Dickenson castigates Francis Collins, the geneticist who led the Human Genome Project, for describing personalized medicine as a “paradigm shift” in the way clinicians will be able to practise in future. She criticizes that project as “very generously funded, without having so far produced correspondingly weighty results for translational medicine”.

She is not, of course, the only person to voice this opinion — Collins himself admitted in this journal that “those who somehow expected dramatic results overnight may be disappointed”. But translating basic medicine into the clinic takes time. More than 40 years elapsed between the acceptance of the 'germ theory' of disease and the introduction of Salvarsan to treat syphilis; and 60 years passed between German physician Robert Koch's identification of the cause of tuberculosis and the discovery of streptomycin.

Dickenson devotes several chapters to the failings she perceives in direct-to-consumer genetic testing (such as that carried out by personal genetics company 23andMe, based in Mountain View, California) and private-cord-blood banking, which involves storing a baby's stem-cell-rich umbilical cord for its family's future medical use. However, in my view she does not fully explain how these procedures might have an adverse influence on personalized medicine.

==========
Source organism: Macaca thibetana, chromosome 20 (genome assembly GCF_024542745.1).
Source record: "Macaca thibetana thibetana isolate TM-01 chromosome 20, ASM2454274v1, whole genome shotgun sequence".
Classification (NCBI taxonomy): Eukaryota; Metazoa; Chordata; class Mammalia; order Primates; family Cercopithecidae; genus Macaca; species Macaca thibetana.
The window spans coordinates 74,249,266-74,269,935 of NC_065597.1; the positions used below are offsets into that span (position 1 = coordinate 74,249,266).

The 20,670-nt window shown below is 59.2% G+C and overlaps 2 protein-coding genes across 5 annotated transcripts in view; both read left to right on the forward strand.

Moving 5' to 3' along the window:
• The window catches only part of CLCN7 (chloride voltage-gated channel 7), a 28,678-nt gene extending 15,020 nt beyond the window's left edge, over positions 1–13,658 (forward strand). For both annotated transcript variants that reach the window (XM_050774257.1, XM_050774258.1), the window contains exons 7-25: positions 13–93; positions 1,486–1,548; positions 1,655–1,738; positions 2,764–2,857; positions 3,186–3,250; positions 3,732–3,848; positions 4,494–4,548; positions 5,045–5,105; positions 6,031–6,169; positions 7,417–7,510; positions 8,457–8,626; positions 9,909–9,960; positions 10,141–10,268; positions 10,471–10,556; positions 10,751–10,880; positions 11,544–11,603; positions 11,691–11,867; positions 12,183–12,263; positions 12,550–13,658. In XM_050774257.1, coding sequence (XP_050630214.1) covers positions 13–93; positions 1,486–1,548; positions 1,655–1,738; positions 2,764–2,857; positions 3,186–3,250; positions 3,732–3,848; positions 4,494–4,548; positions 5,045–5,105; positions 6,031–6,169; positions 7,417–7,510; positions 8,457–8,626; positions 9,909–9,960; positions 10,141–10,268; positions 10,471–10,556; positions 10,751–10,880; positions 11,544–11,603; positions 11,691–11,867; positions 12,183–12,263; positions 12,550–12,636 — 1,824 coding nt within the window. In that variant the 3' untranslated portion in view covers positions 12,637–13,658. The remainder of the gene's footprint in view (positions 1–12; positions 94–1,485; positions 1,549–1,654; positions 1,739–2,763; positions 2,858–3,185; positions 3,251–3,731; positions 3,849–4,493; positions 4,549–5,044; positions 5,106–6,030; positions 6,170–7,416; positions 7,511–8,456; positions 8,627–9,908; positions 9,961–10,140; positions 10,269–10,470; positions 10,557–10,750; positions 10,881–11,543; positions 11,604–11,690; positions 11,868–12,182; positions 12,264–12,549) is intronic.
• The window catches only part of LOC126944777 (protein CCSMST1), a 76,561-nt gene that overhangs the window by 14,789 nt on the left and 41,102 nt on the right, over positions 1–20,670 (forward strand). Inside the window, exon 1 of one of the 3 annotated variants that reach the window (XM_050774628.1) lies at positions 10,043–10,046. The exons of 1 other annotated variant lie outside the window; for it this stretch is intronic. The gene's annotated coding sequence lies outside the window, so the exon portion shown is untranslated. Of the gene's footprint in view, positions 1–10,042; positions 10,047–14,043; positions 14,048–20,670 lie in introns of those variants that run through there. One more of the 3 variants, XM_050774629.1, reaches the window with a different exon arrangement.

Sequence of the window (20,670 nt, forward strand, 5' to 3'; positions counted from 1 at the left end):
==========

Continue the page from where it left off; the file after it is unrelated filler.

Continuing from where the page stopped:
Dickenson says that such 'retail' genetic analysis results in overwhelming additional demands on health-care systems. This is not necessarily true. For example, 23andMe tests for pseudocholinesterase deficiency, which affects about 1 in 1,000 people in some populations. The deficiency reduces the body's ability to metabolize some muscle-relaxant drugs used in anaesthesia, which can trigger temporary respiratory paralysis. Prior knowledge of a person's pseudocholinesterase status means an alternative agent can be used and resources can be saved.